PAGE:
This in addition to Miami-based headliners, the "Latin urban orchestra" Locos Por Juana, fresh off an appearance at this year's Manifestivus.
If you missed Rock the Boat 2 with Waylon Speed and Rough Francis last Saturday, August 9, I want you to roll up this paper and bat yourself over the nose while repeating, "Bad local rock fan! Bad!" (If you're reading online, please come up with a similarly suitable punishment for yourself. I'll wait...)
In short, that was three hours of the most fun you can legally have on a boat. (All typical disclosures with both bands and their members' relationships to 7D apply.) Which is to say, it was kick-ass rock and roll. On a boat. Do I really need to explain to you why that's amazing? Plan to be there next year, you.
In case you hadn't noticed, the reopened Rusty Nail in Stowe has seriously upped its live-music game, bringing big-name acts seemingly every week. Last week was George Clinton. This week the venue has Taj Mahal with locals TallGrass GetDown on Thursday, August 21, and dancehall stalwart King Yellowman with the Van Gordon Martin Band on Friday, August 22. If that's the level of talent the club is booking in the summer, imagine what they might funnel our way come ski season, huh?
Dept. of Corrections: There was a pair of errors in last week's music section. The first was that I erroneously stated in the article on recently reunited local hardcore icons Drowningman that Jeff Howlett's (codirector, A Band Called Death) band Non Compos Mentis predated Slush and 5 Seconds Expired, both of which he also fronted. In fact, NCM came after those bands. In a related story, Drowningman's set at Signal Kitchen last Friday was, in serious critical parlance, the shit. Those guys rawk. Wikkid hahd.
The second error was more egregious, and kind of hilarious. The heading of my review of the self-titled debut album from Back to the Future acolytes Wave of the Future mistakenly listed the title of that record as An Intimate Evening, which was actually the title of an album reviewed the previous week from jazz singer Jody Albright. My apologies, WOTF. If only I had some sort of, I dunno, time-traveling DeLorean or something...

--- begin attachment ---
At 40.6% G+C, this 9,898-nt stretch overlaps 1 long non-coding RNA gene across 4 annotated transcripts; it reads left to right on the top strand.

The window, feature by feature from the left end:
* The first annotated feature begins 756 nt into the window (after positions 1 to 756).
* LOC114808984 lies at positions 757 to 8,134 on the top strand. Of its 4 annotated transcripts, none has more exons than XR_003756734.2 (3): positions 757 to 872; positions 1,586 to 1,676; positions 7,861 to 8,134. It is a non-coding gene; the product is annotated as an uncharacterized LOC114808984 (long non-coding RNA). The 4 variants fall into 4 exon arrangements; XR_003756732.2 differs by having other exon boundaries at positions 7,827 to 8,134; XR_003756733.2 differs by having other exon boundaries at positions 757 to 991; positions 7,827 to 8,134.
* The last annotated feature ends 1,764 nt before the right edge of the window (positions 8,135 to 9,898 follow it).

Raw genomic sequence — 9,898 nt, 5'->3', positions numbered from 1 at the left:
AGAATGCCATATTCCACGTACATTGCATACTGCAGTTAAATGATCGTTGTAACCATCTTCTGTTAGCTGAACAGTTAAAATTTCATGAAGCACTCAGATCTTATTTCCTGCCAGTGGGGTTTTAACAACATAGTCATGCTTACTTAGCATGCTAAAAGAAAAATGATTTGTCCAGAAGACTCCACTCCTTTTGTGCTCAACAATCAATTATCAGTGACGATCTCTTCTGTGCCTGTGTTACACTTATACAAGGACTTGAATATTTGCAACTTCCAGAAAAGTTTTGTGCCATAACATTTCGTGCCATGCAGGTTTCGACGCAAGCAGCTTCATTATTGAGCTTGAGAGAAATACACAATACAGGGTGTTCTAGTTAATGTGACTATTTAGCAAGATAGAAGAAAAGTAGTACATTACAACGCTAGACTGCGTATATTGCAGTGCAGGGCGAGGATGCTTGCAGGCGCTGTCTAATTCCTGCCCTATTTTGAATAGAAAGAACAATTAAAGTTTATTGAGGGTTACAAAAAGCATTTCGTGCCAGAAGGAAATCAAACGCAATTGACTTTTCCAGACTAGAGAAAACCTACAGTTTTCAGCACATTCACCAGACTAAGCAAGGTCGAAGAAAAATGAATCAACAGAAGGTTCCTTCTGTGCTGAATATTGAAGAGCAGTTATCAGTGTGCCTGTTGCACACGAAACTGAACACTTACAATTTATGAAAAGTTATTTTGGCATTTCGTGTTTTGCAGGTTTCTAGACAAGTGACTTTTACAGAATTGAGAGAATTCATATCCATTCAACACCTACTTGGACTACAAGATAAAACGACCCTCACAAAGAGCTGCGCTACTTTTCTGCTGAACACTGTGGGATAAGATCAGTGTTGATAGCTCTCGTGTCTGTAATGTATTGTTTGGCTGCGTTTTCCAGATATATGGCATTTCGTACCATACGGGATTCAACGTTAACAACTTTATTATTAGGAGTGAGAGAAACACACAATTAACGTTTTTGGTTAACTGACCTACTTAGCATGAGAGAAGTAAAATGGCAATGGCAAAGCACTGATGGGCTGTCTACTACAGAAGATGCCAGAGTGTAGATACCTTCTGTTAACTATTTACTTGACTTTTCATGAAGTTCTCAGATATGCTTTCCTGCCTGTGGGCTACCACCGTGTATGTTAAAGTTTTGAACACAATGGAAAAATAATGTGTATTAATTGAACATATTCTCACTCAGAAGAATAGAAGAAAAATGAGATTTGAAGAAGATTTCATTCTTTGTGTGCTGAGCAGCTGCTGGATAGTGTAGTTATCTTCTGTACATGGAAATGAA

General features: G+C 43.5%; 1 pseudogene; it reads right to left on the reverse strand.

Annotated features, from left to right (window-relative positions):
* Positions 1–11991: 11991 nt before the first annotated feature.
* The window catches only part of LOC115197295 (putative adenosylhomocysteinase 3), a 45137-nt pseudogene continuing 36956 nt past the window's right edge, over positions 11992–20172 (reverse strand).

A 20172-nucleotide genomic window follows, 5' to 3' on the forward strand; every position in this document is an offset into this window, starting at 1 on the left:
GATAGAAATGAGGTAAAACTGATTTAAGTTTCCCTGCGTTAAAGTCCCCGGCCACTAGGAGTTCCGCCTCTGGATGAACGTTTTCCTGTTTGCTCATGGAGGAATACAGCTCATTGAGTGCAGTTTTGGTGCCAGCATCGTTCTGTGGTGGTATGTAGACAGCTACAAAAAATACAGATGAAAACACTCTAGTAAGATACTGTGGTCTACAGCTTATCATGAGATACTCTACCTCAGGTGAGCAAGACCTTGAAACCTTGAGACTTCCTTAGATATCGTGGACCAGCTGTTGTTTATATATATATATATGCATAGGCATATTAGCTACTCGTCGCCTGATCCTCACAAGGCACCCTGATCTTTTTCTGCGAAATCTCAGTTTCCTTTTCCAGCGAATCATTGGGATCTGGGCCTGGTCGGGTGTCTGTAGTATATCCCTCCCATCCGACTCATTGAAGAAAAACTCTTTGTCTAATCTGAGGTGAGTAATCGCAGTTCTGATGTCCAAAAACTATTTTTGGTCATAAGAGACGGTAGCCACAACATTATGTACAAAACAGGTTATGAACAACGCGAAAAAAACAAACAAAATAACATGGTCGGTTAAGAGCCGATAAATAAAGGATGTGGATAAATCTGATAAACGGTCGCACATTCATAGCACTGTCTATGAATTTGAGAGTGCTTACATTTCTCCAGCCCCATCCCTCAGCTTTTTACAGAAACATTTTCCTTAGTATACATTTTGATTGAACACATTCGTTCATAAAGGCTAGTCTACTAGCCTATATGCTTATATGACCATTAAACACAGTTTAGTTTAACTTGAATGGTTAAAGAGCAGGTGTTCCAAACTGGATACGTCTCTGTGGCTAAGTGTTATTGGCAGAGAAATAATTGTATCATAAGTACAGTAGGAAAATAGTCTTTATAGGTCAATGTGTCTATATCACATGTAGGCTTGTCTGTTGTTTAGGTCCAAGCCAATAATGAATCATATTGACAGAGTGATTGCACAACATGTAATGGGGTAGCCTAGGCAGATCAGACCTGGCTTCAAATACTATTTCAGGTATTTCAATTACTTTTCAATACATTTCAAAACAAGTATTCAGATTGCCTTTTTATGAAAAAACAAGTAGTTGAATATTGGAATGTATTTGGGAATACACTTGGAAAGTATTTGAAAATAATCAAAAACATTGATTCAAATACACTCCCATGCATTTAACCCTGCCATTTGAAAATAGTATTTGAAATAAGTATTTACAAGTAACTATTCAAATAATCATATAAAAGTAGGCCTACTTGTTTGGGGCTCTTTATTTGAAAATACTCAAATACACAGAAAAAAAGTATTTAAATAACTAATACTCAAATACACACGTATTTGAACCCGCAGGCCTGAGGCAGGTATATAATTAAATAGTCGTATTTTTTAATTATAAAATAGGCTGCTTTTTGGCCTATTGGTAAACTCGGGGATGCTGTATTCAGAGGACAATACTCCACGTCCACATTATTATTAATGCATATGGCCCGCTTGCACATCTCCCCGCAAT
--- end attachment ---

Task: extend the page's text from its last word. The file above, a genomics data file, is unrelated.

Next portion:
(It should also be noted that what I saw of WOTF's release show at Nectar's last Saturday, post-Rock the Boat 2, was, well, a boatload of fun. The early part of the show was loaded with Ghostbusters references, which makes me excited for their next album. I promise not to cross the streams on that review.)
Last but not least, this Thursday, August 21, the fine folks at Club Metronome unveil a new monthly series called Rock Candy, hosted by our buds Dino Bravo.
In a recent email, DB front man Matt Perry writes that he and Nectar's talent buyer Alex Budney talked to DB about devising a regular local rock night to help balance the abundance of funk, cover bands and DJs dominating the schedule at Nectar's and Metronome lately. The series will run one Thursday per month, through at least the end of the year. (Longer if y'all show up. So do that.)
The debut installment features the Dirty Blondes — which, BTW, includes 7D designer Diane Sullivan, or at least some colossally plastered version of her — Bradford's Be Aggressive and Dino Bravo, who I'm told are nearing completion on a new EP.
A peek at what was on my iPod, turntable, eight-track player, etc., this week.
Pallbearer, Foundations of Burden
The Rentals, Lost in Alphaville
Spoon, They Want My Soul
Jonathan Wilson, Fanfare
Justin Townes Earle, Nothing's Gonna Change the Way You Feel About Me Now